Churches who celebrate Pastor Appreciation Month have a fresh opportunity this October to affirm their support of those leading their congregations. For Rev. Scott Conn of Laurel Wesleyan Church (LWC) in Laurel, Delaware, this month is a reminder of the importance of mutual support year-round between pastors and parishioners.
“My home church pastor loved our congregation well; and when I began preparing for ministry, he told me, ‘If you love your congregation, they’ll go a long way with you.’ So, I started in my ministry with a sense that I should love Christ, love the church and cherish the people God brings,” Rev. Conn reflected.
Rev. Conn’s first congregation — Lebanon Wesleyan Church near Dover, Delaware — was a congregation with 80-90 people in attendance. Rev. Conn and his wife, Jackie, were recent college graduates parenting four young daughters.
“One year for Pastor Appreciation Month, they took up a love offering and wanted us to use it to get a new dining room table, because we were fresh out of college and didn’t have anything nice in our house,” Rev. Conn remembered. “We would hand the girls cards they could open and celebrate those words together.
“Growing up, it meant a lot for my girls to read things that our church appreciated — not just about me as a pastor, but about our family being in that church together. Reading the notes from people was what really sustained us, even more than monetary things. When I reflect on that, I see how it helped our family feel endeared and loved.”
Those memories have stayed with Rev. Conn’s family even as his children are all grown. Now at LWC (with a larger attendance at around 200), the deepest satisfaction for him emerges from the following three sources:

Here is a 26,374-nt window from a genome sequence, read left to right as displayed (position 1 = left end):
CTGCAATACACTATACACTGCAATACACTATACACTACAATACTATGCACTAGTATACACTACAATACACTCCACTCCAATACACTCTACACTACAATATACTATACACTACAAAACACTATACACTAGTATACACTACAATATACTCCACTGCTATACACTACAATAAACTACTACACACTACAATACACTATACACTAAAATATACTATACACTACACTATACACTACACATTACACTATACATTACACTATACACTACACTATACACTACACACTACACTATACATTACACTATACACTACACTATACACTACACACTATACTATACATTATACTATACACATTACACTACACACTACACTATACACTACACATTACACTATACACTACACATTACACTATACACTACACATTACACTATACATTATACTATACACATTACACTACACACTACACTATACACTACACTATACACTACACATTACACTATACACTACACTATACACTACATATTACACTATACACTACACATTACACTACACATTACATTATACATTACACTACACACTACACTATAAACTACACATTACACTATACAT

First, words from those who share a story of how the church has helped them toward greater wholeness as people. “One of my main metrics is: am I making an impact in people’s lives? Beyond attendance, I need to know that,” said Rev. Conn. Notes, texts or verbal expressions of the value of the church’s presence help him and his staff know their work is worthwhile.
Second, partnership in emotional health and growth. Undergoing a stretching season in the first couple years of his leadership of LWC, the local board of administration (LBA) gifted him an extra week of vacation for a retreat and paid for the lodging costs for a pastor-and-spouse getaway. When the LBA discovered Rev. Conn was interested in seeking counseling to deepen his emotional health, they extended an offer to pay for regular counseling and Peter Scazzero’s “Emotionally Healthy Spirituality” book and course. Rev. Conn cites both as incredibly helpful in his own self-awareness and growth.
Third, ongoing affirmation of partnership. Beyond October, Rev. Conn cites LWC as a space in which people are biased toward participation in the work of ministry — not just as observers but as stakeholders. From funeral care teams to an active ecosystem of lay leadership, LWC has let him know they prioritize the work of ministry and are unwilling to let him lead alone.
For pastors who are discouraged after the events of the past 18 months, Rev. Conn offers the following reminder, “Better days are coming. For every year and every person who takes a lot, there will be one that gives.”
For more information on Pastor Appreciation Month and how to help your congregation participate, visit the resources provided by Education & Clergy Development.
Ethan Linder is a freelance writer and contributing editor at The Wesleyan Church’s division of Education and Clergy Development.